D. Misuse of Classification Information
Effective use of risk instruments requires users to exercise faith in the overall risk score rather than yield to the influence of explicit descriptions of the offender’s prior criminal activities gleaned while carrying out the assessment interview. However, it can be difficult for classification personnel to ignore unsavory features of an offender’s criminal or social history, even when the outcome of the risk assessment instrument indicates that the client is a low risk. Research indicates that these biases are common in risk decision making (see, e.g., Hilton, Harris, Rawson, & Beach, 2005), and so practitioners must make an overt choice to side with the recommendations indicated by the assessment results.
Overclassification refers to the channeling of relatively low-risk offenders to unnecessarily secure supervision levels or institutional placements. Overclassification can result from failure to administer reliable and valid risk assessment tools, but also from failure to base supervision decision making on the results of an instrument when a good one is administered. Overclassification has serious consequences, namely, increased risk by overclassified offenders. Overclassified offenders experience a greater likelihood of becoming higher-risk offenders for various reasons, not the least of which may be increased exposure to other true high-risk offenders and diminished opportunities, such as employment, as liberties are curtailed (Clements, 1982).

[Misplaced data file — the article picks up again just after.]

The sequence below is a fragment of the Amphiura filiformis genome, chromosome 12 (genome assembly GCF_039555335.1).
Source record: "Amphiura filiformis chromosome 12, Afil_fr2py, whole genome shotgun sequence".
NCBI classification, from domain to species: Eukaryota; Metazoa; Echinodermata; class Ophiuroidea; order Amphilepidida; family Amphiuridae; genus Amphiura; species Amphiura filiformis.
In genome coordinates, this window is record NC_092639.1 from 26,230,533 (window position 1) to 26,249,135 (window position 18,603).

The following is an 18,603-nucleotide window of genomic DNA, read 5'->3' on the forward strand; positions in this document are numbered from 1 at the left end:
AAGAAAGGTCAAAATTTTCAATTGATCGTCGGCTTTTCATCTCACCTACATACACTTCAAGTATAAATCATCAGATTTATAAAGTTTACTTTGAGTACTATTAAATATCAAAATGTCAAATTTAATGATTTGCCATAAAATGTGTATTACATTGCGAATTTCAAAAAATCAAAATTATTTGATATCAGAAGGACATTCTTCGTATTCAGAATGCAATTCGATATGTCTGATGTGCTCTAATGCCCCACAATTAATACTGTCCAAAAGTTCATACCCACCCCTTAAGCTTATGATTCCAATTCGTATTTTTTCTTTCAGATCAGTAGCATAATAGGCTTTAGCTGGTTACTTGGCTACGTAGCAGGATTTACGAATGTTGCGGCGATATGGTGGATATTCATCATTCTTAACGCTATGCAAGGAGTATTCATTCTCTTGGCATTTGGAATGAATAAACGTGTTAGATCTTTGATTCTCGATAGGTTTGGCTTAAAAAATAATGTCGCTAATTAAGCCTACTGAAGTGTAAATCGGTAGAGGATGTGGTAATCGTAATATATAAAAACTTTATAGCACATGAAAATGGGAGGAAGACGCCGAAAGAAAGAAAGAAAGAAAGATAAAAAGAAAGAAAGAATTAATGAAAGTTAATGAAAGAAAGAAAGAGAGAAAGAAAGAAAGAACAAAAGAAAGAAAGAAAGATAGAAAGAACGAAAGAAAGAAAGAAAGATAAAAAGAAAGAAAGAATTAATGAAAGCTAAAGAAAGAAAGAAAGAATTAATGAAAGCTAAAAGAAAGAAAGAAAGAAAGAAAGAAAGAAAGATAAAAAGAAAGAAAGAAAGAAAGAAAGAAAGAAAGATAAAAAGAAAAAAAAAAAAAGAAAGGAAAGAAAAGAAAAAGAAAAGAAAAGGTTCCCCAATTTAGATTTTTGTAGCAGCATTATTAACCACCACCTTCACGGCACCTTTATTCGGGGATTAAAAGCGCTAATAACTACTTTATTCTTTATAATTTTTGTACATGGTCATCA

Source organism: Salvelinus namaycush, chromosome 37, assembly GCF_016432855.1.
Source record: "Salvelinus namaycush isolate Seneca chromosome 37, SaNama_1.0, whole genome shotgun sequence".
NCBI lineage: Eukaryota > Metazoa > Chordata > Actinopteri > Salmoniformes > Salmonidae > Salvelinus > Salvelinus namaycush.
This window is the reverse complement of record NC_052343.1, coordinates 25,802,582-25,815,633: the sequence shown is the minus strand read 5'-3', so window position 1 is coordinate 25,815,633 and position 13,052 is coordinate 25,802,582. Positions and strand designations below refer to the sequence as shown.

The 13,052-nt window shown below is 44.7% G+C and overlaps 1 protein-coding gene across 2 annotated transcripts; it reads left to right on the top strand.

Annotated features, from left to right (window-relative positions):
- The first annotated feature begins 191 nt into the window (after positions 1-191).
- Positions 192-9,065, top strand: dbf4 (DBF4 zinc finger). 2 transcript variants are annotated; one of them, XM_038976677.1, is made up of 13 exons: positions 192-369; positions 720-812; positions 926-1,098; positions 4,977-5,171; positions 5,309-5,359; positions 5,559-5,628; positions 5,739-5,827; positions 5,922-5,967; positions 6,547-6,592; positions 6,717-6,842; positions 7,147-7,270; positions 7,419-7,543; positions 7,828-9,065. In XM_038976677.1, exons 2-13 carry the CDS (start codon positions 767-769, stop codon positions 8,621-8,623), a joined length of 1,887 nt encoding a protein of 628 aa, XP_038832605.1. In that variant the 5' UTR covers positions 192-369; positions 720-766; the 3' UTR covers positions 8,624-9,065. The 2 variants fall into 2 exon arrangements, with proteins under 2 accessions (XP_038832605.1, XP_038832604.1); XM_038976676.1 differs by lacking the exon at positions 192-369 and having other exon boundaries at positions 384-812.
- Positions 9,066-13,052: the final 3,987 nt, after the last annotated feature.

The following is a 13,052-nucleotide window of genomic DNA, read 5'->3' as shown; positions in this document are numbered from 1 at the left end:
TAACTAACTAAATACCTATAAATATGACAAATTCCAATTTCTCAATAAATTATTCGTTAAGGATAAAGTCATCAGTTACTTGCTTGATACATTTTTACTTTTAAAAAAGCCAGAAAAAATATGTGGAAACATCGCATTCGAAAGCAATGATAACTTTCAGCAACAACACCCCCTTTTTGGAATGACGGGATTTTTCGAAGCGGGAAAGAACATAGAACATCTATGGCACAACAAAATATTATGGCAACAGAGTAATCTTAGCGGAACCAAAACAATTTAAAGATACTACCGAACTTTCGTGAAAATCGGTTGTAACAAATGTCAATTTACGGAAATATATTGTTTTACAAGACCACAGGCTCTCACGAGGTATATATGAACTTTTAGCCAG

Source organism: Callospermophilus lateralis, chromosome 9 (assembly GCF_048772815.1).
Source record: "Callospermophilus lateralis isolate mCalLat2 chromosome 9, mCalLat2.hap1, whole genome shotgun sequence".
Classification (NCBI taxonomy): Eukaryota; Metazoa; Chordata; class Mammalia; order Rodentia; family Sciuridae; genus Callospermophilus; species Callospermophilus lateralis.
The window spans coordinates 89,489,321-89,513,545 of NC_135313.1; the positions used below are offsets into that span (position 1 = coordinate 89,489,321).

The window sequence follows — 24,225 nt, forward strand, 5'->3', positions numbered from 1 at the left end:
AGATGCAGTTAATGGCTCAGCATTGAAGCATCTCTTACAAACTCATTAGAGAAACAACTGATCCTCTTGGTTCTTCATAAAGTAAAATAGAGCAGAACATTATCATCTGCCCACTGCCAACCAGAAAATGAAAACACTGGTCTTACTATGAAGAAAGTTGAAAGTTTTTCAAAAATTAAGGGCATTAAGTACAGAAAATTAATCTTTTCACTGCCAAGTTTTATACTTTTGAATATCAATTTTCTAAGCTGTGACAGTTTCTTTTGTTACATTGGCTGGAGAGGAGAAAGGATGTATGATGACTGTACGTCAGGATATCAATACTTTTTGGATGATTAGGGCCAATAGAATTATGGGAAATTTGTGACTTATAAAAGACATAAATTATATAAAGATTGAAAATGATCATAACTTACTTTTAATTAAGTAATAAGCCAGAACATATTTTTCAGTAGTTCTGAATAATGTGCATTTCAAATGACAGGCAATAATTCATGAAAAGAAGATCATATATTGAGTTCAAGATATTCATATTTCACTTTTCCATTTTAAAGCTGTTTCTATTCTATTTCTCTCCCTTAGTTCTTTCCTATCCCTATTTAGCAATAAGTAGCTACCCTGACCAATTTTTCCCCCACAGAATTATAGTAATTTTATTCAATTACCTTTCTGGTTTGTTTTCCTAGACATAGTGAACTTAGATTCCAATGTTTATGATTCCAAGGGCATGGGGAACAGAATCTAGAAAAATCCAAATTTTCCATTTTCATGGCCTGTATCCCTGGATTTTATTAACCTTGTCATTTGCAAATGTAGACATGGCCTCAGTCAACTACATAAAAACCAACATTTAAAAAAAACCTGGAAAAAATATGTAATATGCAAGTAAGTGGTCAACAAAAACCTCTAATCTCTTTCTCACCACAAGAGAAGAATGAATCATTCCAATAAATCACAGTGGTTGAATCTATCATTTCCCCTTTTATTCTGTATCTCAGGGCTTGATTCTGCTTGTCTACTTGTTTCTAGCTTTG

Agencies promote overclassification when their risk assessment instruments include items that lack predictive validity. The decision to rely solely on statistically justified assessment items is not always easy for an agency to accept when omitted factors exhibit strong face validity with the outcome in question. Items have face validity if it seems they should affect the behavior being predicted. For example, while it would appear that a history of past escapes and severity of current offense exert an influence on a prison inmate’s risk of institutional misconduct, in fact, these characteristics are not valid predictors and including them will degrade the instrument’s predictions of inmate behavior (Austin, 2003).
What happens when valid and reliable offender classification instruments are not used? Without classification, a greater number of mistakes are made in efforts to identify true high-risk offenders. There is an increased cost of corrections. Corrections becomes more expensive when decision makers erroneously believe they need additional highsecurity prisons in the wake of overclassification of low-risk offenders, and when underclassified higher-risk offenders are mistakenly assigned to community supervision or other minimally secure settings.
Overclassification may be difficult to avoid with respect to prisons and jails. For example, the majority of jails in use today contain mainly maximum-security housing, which undermines meaningful custody classification. In many jails, inmate segregation according to gender, age (juvenile or adult), and detention status (sentenced or unsentenced) takes precedence over classification according to risk of violence or need for mental health care. As a result, jail administrators are unable to take advantage of many gains in offender classification that are available to other corrections agencies (Austin, 1998; Brennan & Austin, 1997).